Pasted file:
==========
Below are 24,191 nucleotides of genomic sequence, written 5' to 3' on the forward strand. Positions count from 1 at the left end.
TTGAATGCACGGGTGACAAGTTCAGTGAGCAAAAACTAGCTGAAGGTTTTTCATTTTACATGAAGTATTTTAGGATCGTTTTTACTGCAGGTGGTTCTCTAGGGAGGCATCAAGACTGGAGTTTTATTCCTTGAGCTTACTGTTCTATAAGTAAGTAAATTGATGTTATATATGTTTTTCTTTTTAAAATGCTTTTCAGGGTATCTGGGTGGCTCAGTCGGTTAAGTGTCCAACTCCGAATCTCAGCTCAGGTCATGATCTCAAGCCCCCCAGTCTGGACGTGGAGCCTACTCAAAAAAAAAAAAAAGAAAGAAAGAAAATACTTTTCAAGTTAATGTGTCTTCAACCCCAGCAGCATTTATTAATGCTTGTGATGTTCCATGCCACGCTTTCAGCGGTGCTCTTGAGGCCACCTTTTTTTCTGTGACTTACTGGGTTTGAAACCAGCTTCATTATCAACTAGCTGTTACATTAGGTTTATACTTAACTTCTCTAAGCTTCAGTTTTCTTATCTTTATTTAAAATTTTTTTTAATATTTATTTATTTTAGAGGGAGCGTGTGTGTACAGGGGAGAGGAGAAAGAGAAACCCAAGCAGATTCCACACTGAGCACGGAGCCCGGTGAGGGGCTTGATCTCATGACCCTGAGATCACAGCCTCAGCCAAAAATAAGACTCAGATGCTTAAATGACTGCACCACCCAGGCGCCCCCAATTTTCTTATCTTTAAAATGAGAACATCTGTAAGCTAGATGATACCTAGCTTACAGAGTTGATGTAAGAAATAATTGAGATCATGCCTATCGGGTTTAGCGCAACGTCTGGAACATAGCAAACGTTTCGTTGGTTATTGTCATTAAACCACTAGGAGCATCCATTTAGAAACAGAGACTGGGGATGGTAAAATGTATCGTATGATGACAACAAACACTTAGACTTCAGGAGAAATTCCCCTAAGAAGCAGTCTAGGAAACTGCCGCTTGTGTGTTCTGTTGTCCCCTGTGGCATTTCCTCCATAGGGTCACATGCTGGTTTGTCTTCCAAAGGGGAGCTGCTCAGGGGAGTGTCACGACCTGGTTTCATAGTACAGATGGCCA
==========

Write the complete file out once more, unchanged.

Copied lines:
Below are 24,191 nucleotides of genomic sequence, written 5' to 3' on the forward strand. Positions count from 1 at the left end.
TTGAATGCACGGGTGACAAGTTCAGTGAGCAAAAACTAGCTGAAGGTTTTTCATTTTACATGAAGTATTTTAGGATCGTTTTTACTGCAGGTGGTTCTCTAGGGAGGCATCAAGACTGGAGTTTTATTCCTTGAGCTTACTGTTCTATAAGTAAGTAAATTGATGTTATATATGTTTTTCTTTTTAAAATGCTTTTCAGGGTATCTGGGTGGCTCAGTCGGTTAAGTGTCCAACTCCGAATCTCAGCTCAGGTCATGATCTCAAGCCCCCCAGTCTGGACGTGGAGCCTACTCAAAAAAAAAAAAAAGAAAGAAAGAAAATACTTTTCAAGTTAATGTGTCTTCAACCCCAGCAGCATTTATTAATGCTTGTGATGTTCCATGCCACGCTTTCAGCGGTGCTCTTGAGGCCACCTTTTTTTCTGTGACTTACTGGGTTTGAAACCAGCTTCATTATCAACTAGCTGTTACATTAGGTTTATACTTAACTTCTCTAAGCTTCAGTTTTCTTATCTTTATTTAAAATTTTTTTTAATATTTATTTATTTTAGAGGGAGCGTGTGTGTACAGGGGAGAGGAGAAAGAGAAACCCAAGCAGATTCCACACTGAGCACGGAGCCCGGTGAGGGGCTTGATCTCATGACCCTGAGATCACAGCCTCAGCCAAAAATAAGACTCAGATGCTTAAATGACTGCACCACCCAGGCGCCCCCAATTTTCTTATCTTTAAAATGAGAACATCTGTAAGCTAGATGATACCTAGCTTACAGAGTTGATGTAAGAAATAATTGAGATCATGCCTATCGGGTTTAGCGCAACGTCTGGAACATAGCAAACGTTTCGTTGGTTATTGTCATTAAACCACTAGGAGCATCCATTTAGAAACAGAGACTGGGGATGGTAAAATGTATCGTATGATGACAACAAACACTTAGACTTCAGGAGAAATTCCCCTAAGAAGCAGTCTAGGAAACTGCCGCTTGTGTGTTCTGTTGTCCCCTGTGGCATTTCCTCCATAGGGTCACATGCTGGTTTGTCTTCCAAAGGGGAGCTGCTCAGGGGAGTGTCACGACCTGGTTTCATAGTACAGATGGCCA